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Review: black artists at Stella Jones in HERstory, plus paintings by Keith Duncan 

Genre paintings at a group expo of art stars and at CANO Creative Space

click to enlarge beasley_.phoebe_-_fine_china_--g.jpg

in the 21st century we have quick access to information, but many of us have less and less time to make sense of it all. There also is less time for the ordinary rituals that traditionally held lives and families together. Depictions of such everyday acts, called genre paintings, went out of style ages ago but recently have made a comeback. The HERstory show at Stella Jones Gallery features work by blue-chip black artists — with a number of genre scenes in which women play a prominent role. Phoebe Beasley's Fine China (pictured) is an alluringly stylized view of an affluent family around the dinner table. The familiar family trappings all are present, but the cool yet charged body language suggests a short story where intrigue and ironies play out just below the surface. Wayne Manns' Grandma's Biscuits is a vintage view of a family having breakfast. Much earthier in tone, its powerful brushwork would make it look at home in a museum, so it's startling that his regular exhibition space is actually Jackson Square. Works by art stars including John T. Scott, Elizabeth Catlett, Gordon Parks, Faith Ringgold, Samella Lewis and Barbara Chase-Riboud round out this diverse and eloquent expo.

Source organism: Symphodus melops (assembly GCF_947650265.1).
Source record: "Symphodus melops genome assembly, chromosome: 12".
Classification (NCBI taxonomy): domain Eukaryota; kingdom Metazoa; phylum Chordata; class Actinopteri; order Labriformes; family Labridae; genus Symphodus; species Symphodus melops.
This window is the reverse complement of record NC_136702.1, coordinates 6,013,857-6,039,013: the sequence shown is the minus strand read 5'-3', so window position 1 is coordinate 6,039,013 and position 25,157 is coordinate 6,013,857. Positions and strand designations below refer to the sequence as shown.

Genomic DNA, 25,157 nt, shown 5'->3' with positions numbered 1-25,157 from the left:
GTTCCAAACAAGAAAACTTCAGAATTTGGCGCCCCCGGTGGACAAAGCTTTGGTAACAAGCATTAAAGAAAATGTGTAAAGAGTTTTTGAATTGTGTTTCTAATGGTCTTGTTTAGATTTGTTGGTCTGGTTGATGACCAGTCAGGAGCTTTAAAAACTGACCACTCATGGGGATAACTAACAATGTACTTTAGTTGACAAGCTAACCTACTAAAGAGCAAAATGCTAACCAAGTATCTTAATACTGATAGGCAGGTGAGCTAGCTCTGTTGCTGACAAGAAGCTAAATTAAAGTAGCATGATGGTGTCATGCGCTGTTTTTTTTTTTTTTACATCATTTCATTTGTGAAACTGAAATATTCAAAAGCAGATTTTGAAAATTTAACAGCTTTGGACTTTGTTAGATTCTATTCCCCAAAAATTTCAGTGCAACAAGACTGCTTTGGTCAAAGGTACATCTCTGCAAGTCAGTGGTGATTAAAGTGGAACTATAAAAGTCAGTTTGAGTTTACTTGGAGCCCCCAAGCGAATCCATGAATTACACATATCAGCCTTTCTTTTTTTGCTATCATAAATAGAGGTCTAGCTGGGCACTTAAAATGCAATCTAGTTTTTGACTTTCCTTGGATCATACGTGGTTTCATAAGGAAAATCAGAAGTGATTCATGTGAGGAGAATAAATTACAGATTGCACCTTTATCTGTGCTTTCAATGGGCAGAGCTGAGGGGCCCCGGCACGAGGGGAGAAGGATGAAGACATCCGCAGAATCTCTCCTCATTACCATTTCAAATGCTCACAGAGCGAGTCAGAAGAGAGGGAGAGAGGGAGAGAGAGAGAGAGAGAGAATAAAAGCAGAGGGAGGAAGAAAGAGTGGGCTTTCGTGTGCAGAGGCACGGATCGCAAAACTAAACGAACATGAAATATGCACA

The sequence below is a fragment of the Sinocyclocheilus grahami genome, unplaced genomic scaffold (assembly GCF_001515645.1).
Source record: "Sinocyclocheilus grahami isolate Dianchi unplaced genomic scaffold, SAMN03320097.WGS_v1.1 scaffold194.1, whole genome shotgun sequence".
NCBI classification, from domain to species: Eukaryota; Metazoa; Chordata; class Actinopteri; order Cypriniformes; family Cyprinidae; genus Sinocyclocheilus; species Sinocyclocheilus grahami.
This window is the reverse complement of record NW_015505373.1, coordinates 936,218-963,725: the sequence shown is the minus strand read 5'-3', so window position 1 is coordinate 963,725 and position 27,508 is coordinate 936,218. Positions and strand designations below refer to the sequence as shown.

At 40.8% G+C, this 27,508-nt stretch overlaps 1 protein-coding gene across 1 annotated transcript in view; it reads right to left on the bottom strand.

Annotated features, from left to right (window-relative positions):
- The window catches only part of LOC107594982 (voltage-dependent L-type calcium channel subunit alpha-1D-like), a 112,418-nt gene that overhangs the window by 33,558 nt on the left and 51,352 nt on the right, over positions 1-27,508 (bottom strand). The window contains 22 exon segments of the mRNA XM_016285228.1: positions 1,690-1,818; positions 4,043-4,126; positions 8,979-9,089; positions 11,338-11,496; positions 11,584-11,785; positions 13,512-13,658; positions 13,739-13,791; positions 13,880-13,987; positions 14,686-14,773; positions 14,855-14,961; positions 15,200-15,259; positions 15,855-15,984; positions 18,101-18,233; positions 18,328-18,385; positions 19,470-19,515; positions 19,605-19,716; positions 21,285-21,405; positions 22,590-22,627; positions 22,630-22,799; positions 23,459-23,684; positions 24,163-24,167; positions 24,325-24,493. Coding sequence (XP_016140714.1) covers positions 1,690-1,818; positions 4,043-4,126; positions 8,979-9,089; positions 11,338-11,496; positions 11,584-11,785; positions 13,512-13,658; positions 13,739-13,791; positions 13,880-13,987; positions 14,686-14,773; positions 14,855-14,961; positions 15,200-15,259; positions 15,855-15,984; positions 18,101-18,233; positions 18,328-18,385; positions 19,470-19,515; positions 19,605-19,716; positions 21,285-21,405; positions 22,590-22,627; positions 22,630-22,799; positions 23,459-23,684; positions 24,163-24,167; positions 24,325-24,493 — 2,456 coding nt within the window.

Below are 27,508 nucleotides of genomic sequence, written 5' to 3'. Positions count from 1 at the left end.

Keith Duncan's genre scenes at the Creative Alliance of New Orleans (CANO) gallery include two series with different perspectives. Initially, the smaller works are reminiscent of cliche New Orleans postcard scenes from a glossy tourist brochure — until you notice the homeless and impoverished people woven seamlessly into the imagery. Duncan's major masterpieces are his two almost wall-size paintings, Wedding Reception and Funeral Repass — complexly ribald works like modern Creole versions of the often hilarious yet quintessentially human interactions immortalized by maestros ranging from Pieter Brueghel the Elder to Thomas Hart Benton and Archibald Motley. It's amazingly evocative, flamboyantly painted stuff.

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